Plant: perennial herb; 3-6 dm high, nearly glabrous, erect Leaves: 4 per node, 13-31 mm long, linear to broadly lanceolate, 3-veined, minutely scaberulous, the apices mostly obtuse INFLORESCENCE: flowers perfect, numerous in a more or less condensed terminal, nearly leafless panicle of cymules Flowers: corollas rotate or a little cupped at base, the 4 lobes ovate, the apices blunt; ovaries generally densely hairy with short upwardly-curved hairs Fruit: FRUITS dry, with short bristles, the mericarps becoming reniform Misc: Meadows, streamsides, moist shady places; 2150-2900 m (7000-9500 ft); Jun-Aug REFERENCES: Dempster, Lauramay T. 1995. Rubiaceae. J. Ariz. - Nev. Sci. 29(l): 29.
Perennial herb with a creeping rhizome 20 cm - 0.8 m tall Leaves: in whorls of four, stalkless, 1.5 - 4.5 cm long, to about 5 mm wide, linear lance-shaped with a minutely rounded tip, three-veined, hairy-fringed (ciliate), sparsely hairy on the lower surface. Inflorescence: a terminal, branched, showy cluster (cymose panicle) of numerous flowers, about 10 cm long and wide. Flowers: white to creamy, 3.5 - 7 mm wide, more or less flat and circular in outline, with four short lobes. Lobes about 1 mm long and wide, pointed. Stamens four, alternating with lobes, shorter than corolla. Styles two, short. Fruit: dry, indehiscent, 2 mm wide, spherical, paired, separating when ripe, sometimes shortly hairy, one-seeded. Stems: numerous from base, ascending to upright, slender, four-angled, branched, short-bearded just beneath the nodes, sometimes minutely rough-hairy.
Similar species: No information at this time.
Flowering: late May to early September
Habitat and ecology: Found in a variety of habitats, including prairies, moist meadows, and fields.
Occurence in the Chicago region: native
Etymology: Galium comes from the Greek word gala, meaning milk, referring to the plants that are used to curdle milk. Boreale means "from the North."
Erect perennial 2-8 dm, the numerous stems commonly short- bearded just beneath the nodes, otherwise glabrous or scaberulous; lvs in 4's, glabrous or scabrous, lance- linear, 1.5-4.5 cm, 3-nerved, the tip minutely rounded, not mucronate; sterile axillary branches with smaller lvs often developed; fls numerous in terminal, rather showy cymose panicles, with white or slightly creamy cor 3.5-7 mm wide; fr 2 mm, glabrous or with short, straight or curled (not hooked) hairs; 2n=44, 66. In a wide variety of not too dry habitats; circumboreal, s. in Amer. to Del., Ky., Mo. and Calif. June, July.
Gleason, Henry A. & Cronquist, Arthur J. 1991. Manual of vascular plants of northeastern United States and adjacent Canada. lxxv + 910 pp.
[Deam recognizes three varieties based upon differences in fruit indument.] [Fruits of var. boreale have long straight hairs. This form is] restricted to the lake area. Our specimens are from moist, sandy soil along railroads and roadsides and one is from a tamarack bog. [Variety hyssopifolium has glabrous fruit. It is] restricted to the lake area and found in dry, sandy soil along railroads and roadsides, and less frequently in bogs and marshes. [Variety intermedium has short appressed or incurved hairs. This form is] local in the lake area in moist, sandy soil in black oak woods, on borders of lakes, and along roadsides.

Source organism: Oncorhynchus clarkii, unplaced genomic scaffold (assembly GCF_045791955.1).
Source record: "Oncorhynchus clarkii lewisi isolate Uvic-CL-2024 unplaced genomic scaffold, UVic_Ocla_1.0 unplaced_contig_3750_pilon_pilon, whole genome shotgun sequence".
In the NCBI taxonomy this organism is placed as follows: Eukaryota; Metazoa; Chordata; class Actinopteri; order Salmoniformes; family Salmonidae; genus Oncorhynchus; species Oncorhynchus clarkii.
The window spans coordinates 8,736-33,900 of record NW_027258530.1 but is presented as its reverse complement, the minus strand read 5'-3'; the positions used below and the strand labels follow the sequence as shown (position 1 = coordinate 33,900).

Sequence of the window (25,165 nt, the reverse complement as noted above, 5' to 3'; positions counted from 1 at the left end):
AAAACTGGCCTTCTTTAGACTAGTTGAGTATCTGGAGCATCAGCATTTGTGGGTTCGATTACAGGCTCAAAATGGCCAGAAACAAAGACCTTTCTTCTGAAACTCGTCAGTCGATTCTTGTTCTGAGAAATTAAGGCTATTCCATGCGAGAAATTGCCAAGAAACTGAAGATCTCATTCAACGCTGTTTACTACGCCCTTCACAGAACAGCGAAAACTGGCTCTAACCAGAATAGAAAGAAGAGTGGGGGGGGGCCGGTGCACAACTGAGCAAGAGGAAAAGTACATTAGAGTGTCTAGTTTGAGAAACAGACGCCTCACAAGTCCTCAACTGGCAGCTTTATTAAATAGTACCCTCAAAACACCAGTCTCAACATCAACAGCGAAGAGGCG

Kearney and Peebles 1969, McDougall 1973, Martin and Hutchins 1980
Duration: Perennial Nativity: Native Lifeform: Subshrub General: Suffrutescent perennials,30-80 cm tall, stems angled, often winged, erect to decumbent or reclining, sometimes onto leaves and stems boring plants, herbage hispid, the hairs appressed backwards or down. Leaves: Small, thin, linear to broadly lanceolate, appearing whorled, stiff and firm, distinctly 3-nerved, 20-50 mm long. Flowers: Bright white, small, 3-4 mm in diameter, perfect or unisexual, not closely subtended by bracts, pedicellate, borne in terminal panicles or in glomerules, or flowers solitary in the axils. Fruits: Paired fruits, tuberculate, glabrous or finely hispidulous, indehiscent, not fleshy and seperating at maturity. Seeds with a deeply concave face. Ecology: Found in meadows and on damp slopes from 6,000-9,500 ft (1829-2896 m); flowering July-September Notes: The keys to this species are the woody caudex, the retrorsely appressed hairs, the stiff, broadly or linear-lanceolate leaves with 3 distinct nerves, and the white flowers. Ethnobotany: Used as a contraceptive and abortifacient, as a diuretic, as a dye, and it was also considered by some to be poisonous. Etymology: Galium is from the Greek word gala, milk, an allusion to the fact some species are used to curdle milk, while boreale means northern. Synonyms: None Editor: LCrumbacher, 2011